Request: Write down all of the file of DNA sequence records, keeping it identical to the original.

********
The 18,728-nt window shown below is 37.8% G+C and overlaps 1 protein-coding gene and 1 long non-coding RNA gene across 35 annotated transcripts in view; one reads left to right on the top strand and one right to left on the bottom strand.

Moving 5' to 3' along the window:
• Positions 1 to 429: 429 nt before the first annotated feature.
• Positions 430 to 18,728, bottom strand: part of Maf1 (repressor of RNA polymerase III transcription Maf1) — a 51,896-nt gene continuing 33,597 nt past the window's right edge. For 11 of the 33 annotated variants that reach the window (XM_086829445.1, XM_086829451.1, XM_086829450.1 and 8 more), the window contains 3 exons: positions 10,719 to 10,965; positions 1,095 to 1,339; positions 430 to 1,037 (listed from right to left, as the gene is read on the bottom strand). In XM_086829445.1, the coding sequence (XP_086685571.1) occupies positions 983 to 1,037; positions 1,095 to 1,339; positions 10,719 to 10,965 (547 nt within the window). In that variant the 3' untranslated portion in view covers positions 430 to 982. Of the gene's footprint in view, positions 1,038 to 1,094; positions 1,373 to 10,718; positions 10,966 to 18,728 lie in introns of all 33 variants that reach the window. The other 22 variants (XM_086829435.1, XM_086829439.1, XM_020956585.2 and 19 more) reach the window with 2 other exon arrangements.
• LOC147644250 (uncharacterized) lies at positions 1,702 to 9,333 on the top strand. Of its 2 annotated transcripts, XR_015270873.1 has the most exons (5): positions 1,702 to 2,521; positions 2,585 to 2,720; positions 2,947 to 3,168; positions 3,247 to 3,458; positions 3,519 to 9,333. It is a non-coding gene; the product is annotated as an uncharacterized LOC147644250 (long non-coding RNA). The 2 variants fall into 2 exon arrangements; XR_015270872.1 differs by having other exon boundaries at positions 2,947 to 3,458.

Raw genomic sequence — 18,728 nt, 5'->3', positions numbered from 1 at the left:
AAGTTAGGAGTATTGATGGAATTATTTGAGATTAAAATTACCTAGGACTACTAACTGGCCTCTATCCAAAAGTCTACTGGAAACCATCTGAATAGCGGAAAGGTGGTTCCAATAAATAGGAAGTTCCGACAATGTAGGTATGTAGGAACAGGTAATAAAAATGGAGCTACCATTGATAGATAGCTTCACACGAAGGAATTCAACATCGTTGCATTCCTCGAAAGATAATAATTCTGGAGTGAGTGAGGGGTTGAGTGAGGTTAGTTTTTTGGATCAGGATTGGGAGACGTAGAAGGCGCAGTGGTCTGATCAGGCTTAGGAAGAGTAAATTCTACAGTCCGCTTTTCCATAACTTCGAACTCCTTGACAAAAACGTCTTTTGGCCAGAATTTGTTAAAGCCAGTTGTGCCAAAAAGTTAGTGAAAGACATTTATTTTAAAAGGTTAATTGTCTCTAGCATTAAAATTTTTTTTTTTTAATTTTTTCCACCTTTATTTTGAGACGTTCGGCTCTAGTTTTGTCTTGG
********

The 18,728-nt window shown below is 37.8% G+C and overlaps 1 protein-coding gene and 1 long non-coding RNA gene across 35 annotated transcripts in view; one reads left to right on the top strand and one right to left on the bottom strand.

Moving 5' to 3' along the window:
• Positions 1 to 429: 429 nt before the first annotated feature.
• Positions 430 to 18,728, bottom strand: part of Maf1 (repressor of RNA polymerase III transcription Maf1) — a 51,896-nt gene continuing 33,597 nt past the window's right edge. For 11 of the 33 annotated variants that reach the window (XM_086829445.1, XM_086829451.1, XM_086829450.1 and 8 more), the window contains 3 exons: positions 10,719 to 10,965; positions 1,095 to 1,339; positions 430 to 1,037 (listed from right to left, as the gene is read on the bottom strand). In XM_086829445.1, the coding sequence (XP_086685571.1) occupies positions 983 to 1,037; positions 1,095 to 1,339; positions 10,719 to 10,965 (547 nt within the window). In that variant the 3' untranslated portion in view covers positions 430 to 982. Of the gene's footprint in view, positions 1,038 to 1,094; positions 1,373 to 10,718; positions 10,966 to 18,728 lie in introns of all 33 variants that reach the window. The other 22 variants (XM_086829435.1, XM_086829439.1, XM_020956585.2 and 19 more) reach the window with 2 other exon arrangements.
• LOC147644250 (uncharacterized) lies at positions 1,702 to 9,333 on the top strand. Of its 2 annotated transcripts, XR_015270873.1 has the most exons (5): positions 1,702 to 2,521; positions 2,585 to 2,720; positions 2,947 to 3,168; positions 3,247 to 3,458; positions 3,519 to 9,333. It is a non-coding gene; the product is annotated as an uncharacterized LOC147644250 (long non-coding RNA). The 2 variants fall into 2 exon arrangements; XR_015270872.1 differs by having other exon boundaries at positions 2,947 to 3,458.

Raw genomic sequence — 18,728 nt, 5'->3', positions numbered from 1 at the left:
AAGTTAGGAGTATTGATGGAATTATTTGAGATTAAAATTACCTAGGACTACTAACTGGCCTCTATCCAAAAGTCTACTGGAAACCATCTGAATAGCGGAAAGGTGGTTCCAATAAATAGGAAGTTCCGACAATGTAGGTATGTAGGAACAGGTAATAAAAATGGAGCTACCATTGATAGATAGCTTCACACGAAGGAATTCAACATCGTTGCATTCCTCGAAAGATAATAATTCTGGAGTGAGTGAGGGGTTGAGTGAGGTTAGTTTTTTGGATCAGGATTGGGAGACGTAGAAGGCGCAGTGGTCTGATCAGGCTTAGGAAGAGTAAATTCTACAGTCCGCTTTTCCATAACTTCGAACTCCTTGACAAAAACGTCTTTTGGCCAGAATTTGTTAAAGCCAGTTGTGCCAAAAAGTTAGTGAAAGACATTTATTTTAAAAGGTTAATTGTCTCTAGCATTAAAATTTTTTTTTTTTAATTTTTTCCACCTTTATTTTGAGACGTTCGGCTCTAGTTTTGTCTTGG